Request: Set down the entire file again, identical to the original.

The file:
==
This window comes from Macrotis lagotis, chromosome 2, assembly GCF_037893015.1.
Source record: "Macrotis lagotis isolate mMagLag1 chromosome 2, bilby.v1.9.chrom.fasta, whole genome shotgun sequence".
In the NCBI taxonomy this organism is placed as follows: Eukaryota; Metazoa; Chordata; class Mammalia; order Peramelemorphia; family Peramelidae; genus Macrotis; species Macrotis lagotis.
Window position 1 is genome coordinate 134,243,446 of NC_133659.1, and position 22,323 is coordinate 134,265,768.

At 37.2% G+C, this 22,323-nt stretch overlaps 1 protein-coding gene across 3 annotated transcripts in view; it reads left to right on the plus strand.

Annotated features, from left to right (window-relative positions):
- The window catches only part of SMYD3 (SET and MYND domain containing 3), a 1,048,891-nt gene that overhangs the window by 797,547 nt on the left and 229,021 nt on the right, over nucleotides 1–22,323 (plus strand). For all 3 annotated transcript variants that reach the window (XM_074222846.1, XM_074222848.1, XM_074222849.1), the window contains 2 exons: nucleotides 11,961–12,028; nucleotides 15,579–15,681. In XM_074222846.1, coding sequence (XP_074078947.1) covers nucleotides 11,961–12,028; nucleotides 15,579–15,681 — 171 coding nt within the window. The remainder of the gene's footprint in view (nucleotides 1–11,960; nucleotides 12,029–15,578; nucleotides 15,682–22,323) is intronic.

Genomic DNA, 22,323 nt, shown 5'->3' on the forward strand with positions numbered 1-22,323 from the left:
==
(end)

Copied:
This window comes from Macrotis lagotis, chromosome 2, assembly GCF_037893015.1.
Source record: "Macrotis lagotis isolate mMagLag1 chromosome 2, bilby.v1.9.chrom.fasta, whole genome shotgun sequence".
In the NCBI taxonomy this organism is placed as follows: Eukaryota; Metazoa; Chordata; class Mammalia; order Peramelemorphia; family Peramelidae; genus Macrotis; species Macrotis lagotis.
Window position 1 is genome coordinate 134,243,446 of NC_133659.1, and position 22,323 is coordinate 134,265,768.

At 37.2% G+C, this 22,323-nt stretch overlaps 1 protein-coding gene across 3 annotated transcripts in view; it reads left to right on the plus strand.

Annotated features, from left to right (window-relative positions):
- The window catches only part of SMYD3 (SET and MYND domain containing 3), a 1,048,891-nt gene that overhangs the window by 797,547 nt on the left and 229,021 nt on the right, over nucleotides 1–22,323 (plus strand). For all 3 annotated transcript variants that reach the window (XM_074222846.1, XM_074222848.1, XM_074222849.1), the window contains 2 exons: nucleotides 11,961–12,028; nucleotides 15,579–15,681. In XM_074222846.1, coding sequence (XP_074078947.1) covers nucleotides 11,961–12,028; nucleotides 15,579–15,681 — 171 coding nt within the window. The remainder of the gene's footprint in view (nucleotides 1–11,960; nucleotides 12,029–15,578; nucleotides 15,682–22,323) is intronic.

Genomic DNA, 22,323 nt, shown 5'->3' on the forward strand with positions numbered 1-22,323 from the left: